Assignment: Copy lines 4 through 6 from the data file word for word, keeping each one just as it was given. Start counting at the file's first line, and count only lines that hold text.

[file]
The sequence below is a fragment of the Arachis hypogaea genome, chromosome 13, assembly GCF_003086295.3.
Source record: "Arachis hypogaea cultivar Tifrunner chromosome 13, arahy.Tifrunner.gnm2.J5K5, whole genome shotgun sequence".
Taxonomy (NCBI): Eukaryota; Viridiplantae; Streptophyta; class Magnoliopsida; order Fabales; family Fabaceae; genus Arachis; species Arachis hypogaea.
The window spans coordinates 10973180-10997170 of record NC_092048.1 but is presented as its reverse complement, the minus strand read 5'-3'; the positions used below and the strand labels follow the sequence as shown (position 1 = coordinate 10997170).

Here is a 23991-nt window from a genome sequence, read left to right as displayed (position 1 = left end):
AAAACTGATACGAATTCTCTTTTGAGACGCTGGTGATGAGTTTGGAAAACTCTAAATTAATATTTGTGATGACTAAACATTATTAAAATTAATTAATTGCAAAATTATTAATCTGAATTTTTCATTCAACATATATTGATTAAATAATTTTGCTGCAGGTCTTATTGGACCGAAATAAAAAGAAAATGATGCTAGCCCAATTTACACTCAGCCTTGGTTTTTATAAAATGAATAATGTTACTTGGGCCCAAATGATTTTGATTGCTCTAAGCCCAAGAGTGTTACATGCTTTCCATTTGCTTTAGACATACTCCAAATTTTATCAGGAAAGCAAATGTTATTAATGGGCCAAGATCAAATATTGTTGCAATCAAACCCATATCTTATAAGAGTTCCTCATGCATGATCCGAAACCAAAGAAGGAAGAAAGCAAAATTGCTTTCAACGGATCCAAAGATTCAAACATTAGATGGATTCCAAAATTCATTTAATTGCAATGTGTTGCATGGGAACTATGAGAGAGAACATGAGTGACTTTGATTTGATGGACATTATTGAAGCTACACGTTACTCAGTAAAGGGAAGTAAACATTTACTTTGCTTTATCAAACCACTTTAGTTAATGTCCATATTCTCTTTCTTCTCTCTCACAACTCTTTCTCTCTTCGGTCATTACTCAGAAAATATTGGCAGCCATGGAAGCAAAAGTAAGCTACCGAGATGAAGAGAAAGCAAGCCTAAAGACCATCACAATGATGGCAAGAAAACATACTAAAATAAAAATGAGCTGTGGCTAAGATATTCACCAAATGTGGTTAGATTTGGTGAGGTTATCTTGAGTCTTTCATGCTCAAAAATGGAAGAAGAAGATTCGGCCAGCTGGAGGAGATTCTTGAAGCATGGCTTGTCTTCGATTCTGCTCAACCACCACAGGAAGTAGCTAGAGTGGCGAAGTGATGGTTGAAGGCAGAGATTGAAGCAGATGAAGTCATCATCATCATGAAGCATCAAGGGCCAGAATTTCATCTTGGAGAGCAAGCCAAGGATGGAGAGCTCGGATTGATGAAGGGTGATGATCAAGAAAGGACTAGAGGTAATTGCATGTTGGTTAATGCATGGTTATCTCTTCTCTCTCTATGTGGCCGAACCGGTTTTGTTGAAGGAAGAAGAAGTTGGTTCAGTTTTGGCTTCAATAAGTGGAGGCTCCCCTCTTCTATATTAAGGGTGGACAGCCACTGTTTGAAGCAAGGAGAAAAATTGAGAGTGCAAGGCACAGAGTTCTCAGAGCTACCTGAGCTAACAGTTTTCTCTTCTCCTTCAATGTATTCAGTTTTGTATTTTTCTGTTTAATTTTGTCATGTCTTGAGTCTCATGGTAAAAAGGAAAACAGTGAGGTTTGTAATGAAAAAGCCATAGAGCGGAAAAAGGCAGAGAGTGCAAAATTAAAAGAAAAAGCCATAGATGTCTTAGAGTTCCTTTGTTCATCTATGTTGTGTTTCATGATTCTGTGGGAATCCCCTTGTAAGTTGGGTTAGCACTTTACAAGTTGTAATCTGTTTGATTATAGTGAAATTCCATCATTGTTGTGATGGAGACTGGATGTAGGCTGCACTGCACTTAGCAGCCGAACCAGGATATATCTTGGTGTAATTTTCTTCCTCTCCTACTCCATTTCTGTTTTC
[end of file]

The window spans coordinates 10973180-10997170 of record NC_092048.1 but is presented as its reverse complement, the minus strand read 5'-3'; the positions used below and the strand labels follow the sequence as shown (position 1 = coordinate 10997170).

Here is a 23991-nt window from a genome sequence, read left to right as displayed (position 1 = left end):
AAAACTGATACGAATTCTCTTTTGAGACGCTGGTGATGAGTTTGGAAAACTCTAAATTAATATTTGTGATGACTAAACATTATTAAAATTAATTAATTGCAAAATTATTAATCTGAATTTTTCATTCAACATATATTGATTAAATAATTTTGCTGCAGGTCTTATTGGACCGAAATAAAAAGAAAATGATGCTAGCCCAATTTACACTCAGCCTTGGTTTTTATAAAATGAATAATGTTACTTGGGCCCAAATGATTTTGATTGCTCTAAGCCCAAGAGTGTTACATGCTTTCCATTTGCTTTAGACATACTCCAAATTTTATCAGGAAAGCAAATGTTATTAATGGGCCAAGATCAAATATTGTTGCAATCAAACCCATATCTTATAAGAGTTCCTCATGCATGATCCGAAACCAAAGAAGGAAGAAAGCAAAATTGCTTTCAACGGATCCAAAGATTCAAACATTAGATGGATTCCAAAATTCATTTAATTGCAATGTGTTGCATGGGAACTATGAGAGAGAACATGAGTGACTTTGATTTGATGGACATTATTGAAGCTACACGTTACTCAGTAAAGGGAAGTAAACATTTACTTTGCTTTATCAAACCACTTTAGTTAATGTCCATATTCTCTTTCTTCTCTCTCACAACTCTTTCTCTCTTCGGTCATTACTCAGAAAATATTGGCAGCCATGGAAGCAAAAGTAAGCTACCGAGATGAAGAGAAAGCAAGCCTAAAGACCATCACAATGATGGCAAGAAAACATACTAAAATAAAAATGAGCTGTGGCTAAGATATTCACCAAATGTGGTTAGATTTGGTGAGGTTATCTTGAGTCTTTCATGCTCAAAAATGGAAGAAGAAGATTCGGCCAGCTGGAGGAGATTCTTGAAGCATGGCTTGTCTTCGATTCTGCTCAACCACCACAGGAAGTAGCTAGAGTGGCGAAGTGATGGTTGAAGGCAGAGATTGAAGCAGATGAAGTCATCATCATCATGAAGCATCAAGGGCCAGAATTTCATCTTGGAGAGCAAGCCAAGGATGGAGAGCTCGGATTGATGAAGGGTGATGATCAAGAAAGGACTAGAGGTAATTGCATGTTGGTTAATGCATGGTTATCTCTTCTCTCTCTATGTGGCCGAACCGGTTTTGTTGAAGGAAGAAGAAGTTGGTTCAGTTTTGGCTTCAATAAGTGGAGGCTCCCCTCTTCTATATTAAGGGTGGACAGCCACTGTTTGAAGCAAGGAGAAAAATTGAGAGTGCAAGGCACAGAGTTCTCAGAGCTACCTGAGCTAACAGTTTTCTCTTCTCCTTCAATGTATTCAGTTTTGTATTTTTCTGTTTAATTTTGTCATGTCTTGAGTCTCATGGTAAAAAGGAAAACAGTGAGGTTTGTAATGAAAAAGCCATAGAGCGGAAAAAGGCAGAGAGTGCAAAATTAAAAGAAAAAGCCATAGATGTCTTAGAGTTCCTTTGTTCATCTATGTTGTGTTTCATGATTCTGTGGGAATCCCCTTGTAAGTTGGGTTAGCACTTTACAAGTTGTAATCTGTTTGATTATAGTGAAATTCCATCATTGTTGTGATGGAGACTGGATGTAGGCTGCACTGCACTTAGCAGCCGAACCAGGATATATCTTGGTGTAATTTTCTTCCTCTCCTACTCCATTTCTGTTTTC